According to a statement issued by Rep. Smith, there is no time to waste in implementing the new law. “Archbishop Warda, the head of Chaldean Catholic Church there, told me that ‘Christians in Iraq are still at the brink of extinction,” Smith stated on his website. “HR 390 is vital to our survival…implementation must be full and fast. Otherwise, the help it provides will be too late for us.”
According to the U.S. State Department’s International Religious Freedom Report covering the events of 2017, 97% of the Iraqi population is Muslim. “Shia Muslims, predominantly Arabs but also including Turkmen, Faili (Shi) Kurds, and others, constitute 55 to 60 percent of the population” of the country, which had a total population of 39 million in 2017. Sunni Muslims compose 40% of the population, which include Sunni Kurds, Sunni Arabs, and Sunni Turkmen.
“Christian leaders estimate there are fewer than 250,000 Christians remaining in the country,” the U.S. State Department report reveals. “The Christian population has declined over the past 15 years from a pre-2002 population estimate of between 800,000 and 1.4 million persons.”
Open Doors Canada reports that there are only 225,000 Christians left in Iraq.
According to Open Doors Canada, a nongovernmental organization that advocates on behalf of persecuted Christians, there are approximately, 225,000 Christians left in all of Iraq.
Assyrians are the original indigenous people of Iraq, Syria, Iran, and parts of Turkey. They are not Arabs. And their ancient community predates the establishment of Islam and even Christianity. Many Assyrians still speak Aramaic, one of the languages likely spoken by Jesus Christ.
Many Iraqi Christians are of Assyrian ethnicity. However, many prefer to self-identify by their Catholic rites or Protestant denominations.
Chaldean Catholics make up 60% of Iraq’s Christian population. Approximately 20% of Iraqi Christians belong to the Assyrian Church of the East. “The remainder are Syriac Orthodox, Syriac Catholic, Armenian Catholic, Armenian Apostolic, and Anglican and other Protestants,” reports the State Department. And there are also approximately 3,000 Iraqi evangelical Christians.
Under the Iraqi constitution, Islam is the official religion of the country.
Were Christians in Iraq really victims of ethnic cleansing and/or genocide? “Yes,” replied John Pontifex of the United Kingdom branch of Aid to the Church in Need (ACN). Citing Persecuted and Forgotten?--a 2017 report by the Christian nongovernmental organization—the ACN spokesperson stated that “Christians in Iraq were victims of genocide as defined by the Universal Declaration on the Prevention and Punishment of the Crime of Genocide.”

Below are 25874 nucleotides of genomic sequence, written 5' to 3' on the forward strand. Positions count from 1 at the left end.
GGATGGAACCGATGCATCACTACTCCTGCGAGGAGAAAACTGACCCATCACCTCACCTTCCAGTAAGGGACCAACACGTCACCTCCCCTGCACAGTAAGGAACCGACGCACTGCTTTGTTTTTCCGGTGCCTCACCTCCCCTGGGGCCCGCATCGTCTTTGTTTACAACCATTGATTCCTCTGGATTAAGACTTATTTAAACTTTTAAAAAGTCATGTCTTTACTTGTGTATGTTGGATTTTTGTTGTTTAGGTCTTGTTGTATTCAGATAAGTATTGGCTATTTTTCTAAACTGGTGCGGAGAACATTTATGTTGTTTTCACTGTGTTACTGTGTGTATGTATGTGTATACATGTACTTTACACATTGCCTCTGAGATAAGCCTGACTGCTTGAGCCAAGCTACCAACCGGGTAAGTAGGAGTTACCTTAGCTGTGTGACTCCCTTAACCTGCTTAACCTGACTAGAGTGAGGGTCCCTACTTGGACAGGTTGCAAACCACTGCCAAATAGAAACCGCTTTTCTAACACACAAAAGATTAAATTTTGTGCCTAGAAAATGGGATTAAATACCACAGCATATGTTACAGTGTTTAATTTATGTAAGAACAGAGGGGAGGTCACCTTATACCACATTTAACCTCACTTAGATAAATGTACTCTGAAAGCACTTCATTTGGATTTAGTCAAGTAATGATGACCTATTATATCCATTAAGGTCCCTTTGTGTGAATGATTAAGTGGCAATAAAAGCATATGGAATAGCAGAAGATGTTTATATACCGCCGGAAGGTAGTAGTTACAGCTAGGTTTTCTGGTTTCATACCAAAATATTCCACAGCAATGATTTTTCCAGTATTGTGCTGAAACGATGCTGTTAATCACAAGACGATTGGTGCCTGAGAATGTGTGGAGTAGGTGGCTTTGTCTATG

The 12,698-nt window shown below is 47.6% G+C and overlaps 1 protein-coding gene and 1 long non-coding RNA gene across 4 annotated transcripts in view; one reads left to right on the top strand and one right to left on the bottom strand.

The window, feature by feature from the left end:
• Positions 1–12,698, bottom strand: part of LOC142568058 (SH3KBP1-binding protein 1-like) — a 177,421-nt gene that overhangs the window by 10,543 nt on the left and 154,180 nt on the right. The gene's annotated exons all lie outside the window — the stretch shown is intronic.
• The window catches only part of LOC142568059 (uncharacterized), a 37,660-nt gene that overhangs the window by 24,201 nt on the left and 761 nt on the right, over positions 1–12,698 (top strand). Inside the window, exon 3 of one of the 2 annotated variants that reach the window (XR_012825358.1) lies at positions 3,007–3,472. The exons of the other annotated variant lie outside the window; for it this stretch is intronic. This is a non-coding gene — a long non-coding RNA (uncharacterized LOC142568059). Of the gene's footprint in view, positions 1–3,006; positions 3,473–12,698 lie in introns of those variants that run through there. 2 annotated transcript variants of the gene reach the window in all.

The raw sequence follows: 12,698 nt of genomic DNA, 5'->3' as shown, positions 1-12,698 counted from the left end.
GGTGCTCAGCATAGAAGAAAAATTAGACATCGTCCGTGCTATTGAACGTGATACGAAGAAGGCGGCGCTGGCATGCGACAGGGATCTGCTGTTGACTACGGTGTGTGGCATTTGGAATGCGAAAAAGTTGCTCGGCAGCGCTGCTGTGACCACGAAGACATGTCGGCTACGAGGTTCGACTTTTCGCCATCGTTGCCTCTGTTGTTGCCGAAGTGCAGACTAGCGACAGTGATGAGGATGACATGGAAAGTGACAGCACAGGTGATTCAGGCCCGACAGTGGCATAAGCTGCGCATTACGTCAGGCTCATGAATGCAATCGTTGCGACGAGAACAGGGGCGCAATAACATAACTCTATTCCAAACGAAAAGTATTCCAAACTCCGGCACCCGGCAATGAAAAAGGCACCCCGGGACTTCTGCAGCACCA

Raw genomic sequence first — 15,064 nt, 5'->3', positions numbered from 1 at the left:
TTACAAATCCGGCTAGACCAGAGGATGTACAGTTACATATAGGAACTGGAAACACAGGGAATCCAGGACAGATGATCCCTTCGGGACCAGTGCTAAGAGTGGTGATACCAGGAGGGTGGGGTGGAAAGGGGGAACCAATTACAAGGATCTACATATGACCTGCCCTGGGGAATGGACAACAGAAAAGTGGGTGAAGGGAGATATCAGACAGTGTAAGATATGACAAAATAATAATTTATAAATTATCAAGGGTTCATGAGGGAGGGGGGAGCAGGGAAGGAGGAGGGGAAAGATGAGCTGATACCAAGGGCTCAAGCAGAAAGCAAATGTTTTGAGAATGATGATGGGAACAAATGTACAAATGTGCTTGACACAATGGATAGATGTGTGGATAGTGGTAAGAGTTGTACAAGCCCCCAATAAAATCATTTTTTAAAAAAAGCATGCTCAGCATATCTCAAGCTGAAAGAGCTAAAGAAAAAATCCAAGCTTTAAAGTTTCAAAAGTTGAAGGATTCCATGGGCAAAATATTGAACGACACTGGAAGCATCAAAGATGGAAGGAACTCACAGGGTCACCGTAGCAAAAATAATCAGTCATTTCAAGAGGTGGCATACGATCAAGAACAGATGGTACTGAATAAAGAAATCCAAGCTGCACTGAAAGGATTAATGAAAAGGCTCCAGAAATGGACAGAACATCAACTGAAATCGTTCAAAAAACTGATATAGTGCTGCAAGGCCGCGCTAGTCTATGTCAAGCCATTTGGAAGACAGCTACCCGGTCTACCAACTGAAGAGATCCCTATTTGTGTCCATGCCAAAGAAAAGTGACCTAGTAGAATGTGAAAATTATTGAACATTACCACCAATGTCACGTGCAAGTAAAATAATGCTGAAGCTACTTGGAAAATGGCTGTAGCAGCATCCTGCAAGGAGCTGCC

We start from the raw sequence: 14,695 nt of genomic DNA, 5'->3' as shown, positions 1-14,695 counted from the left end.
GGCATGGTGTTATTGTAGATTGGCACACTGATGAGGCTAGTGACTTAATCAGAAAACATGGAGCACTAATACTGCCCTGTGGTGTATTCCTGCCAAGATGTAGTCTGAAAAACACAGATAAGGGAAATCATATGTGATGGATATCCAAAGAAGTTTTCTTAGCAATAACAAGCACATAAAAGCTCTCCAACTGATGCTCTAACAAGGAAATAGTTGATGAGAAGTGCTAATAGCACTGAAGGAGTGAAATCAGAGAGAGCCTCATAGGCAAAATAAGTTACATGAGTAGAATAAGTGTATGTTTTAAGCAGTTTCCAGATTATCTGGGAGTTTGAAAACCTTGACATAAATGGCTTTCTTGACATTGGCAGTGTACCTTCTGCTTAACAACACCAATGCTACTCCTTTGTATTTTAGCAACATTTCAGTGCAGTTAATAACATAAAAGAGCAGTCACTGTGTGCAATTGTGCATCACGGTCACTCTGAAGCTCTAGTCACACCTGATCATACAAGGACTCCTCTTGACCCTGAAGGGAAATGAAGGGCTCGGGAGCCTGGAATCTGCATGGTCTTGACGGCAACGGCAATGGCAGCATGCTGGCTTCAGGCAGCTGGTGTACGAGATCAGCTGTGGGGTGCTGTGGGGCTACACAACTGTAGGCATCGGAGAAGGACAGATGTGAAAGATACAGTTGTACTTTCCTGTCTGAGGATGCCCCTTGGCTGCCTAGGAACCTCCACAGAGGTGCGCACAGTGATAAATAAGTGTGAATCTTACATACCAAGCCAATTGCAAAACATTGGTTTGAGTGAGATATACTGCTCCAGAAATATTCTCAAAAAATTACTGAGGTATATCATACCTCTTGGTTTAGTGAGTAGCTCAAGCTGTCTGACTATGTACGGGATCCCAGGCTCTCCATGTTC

According to ACN, the evidence of Islamic State attacks on Christians is consistent with an “intent to destroy in whole or in part the Christian community, and meets all the indicators set out by the convention any one of which is sufficient to be proof of genocide.”
Likewise, genocide researcher and author Ewelina Ochab has no doubt as to the nature of the crimes perpetrated by the Islamic State. “Christian minorities in Iraq have been subjected to genocide by Daesh,” she acknowledged, noting that the genocide has been recognized by the European Union, several parliaments, and a number of governments.
“However,” said Ochab, “no international court, or domestic court, to date, has prosecuted anyone for the crime of genocide perpetrated by Daesh against Christians, Yezidis or other religious minorities in Iraq or elsewhere.”
According to genocide researcher and author Ewelina Ochab, Christians of Iraq were targets of genocide perpetrated by ISIS.
Ochab has been to Iraq to collect evidence of the genocide and to interview survivors. For example, she met with displaced Christians in Erbil, the capital of the semi-autonomous Kurdish region. She also visited a number of liberated towns and villages that had previously been under ISIS occupation, including Quaragosh, Karamless, and Bartallah.
Earlier this year, Ochab and co-author Pieter Omtzigt published an article in the Journal of Genocide Research entitled Bringing Daesh to Justice: What the International Community Can Do.
How many displaced Christians are currently living in northern Iraq? “The statistics, depending on who you talk to, are a bit conflictual,” replied the Ottawa based Carl Hetu, national director of the Catholic Near East Welfare Association (CNEWA) Canada.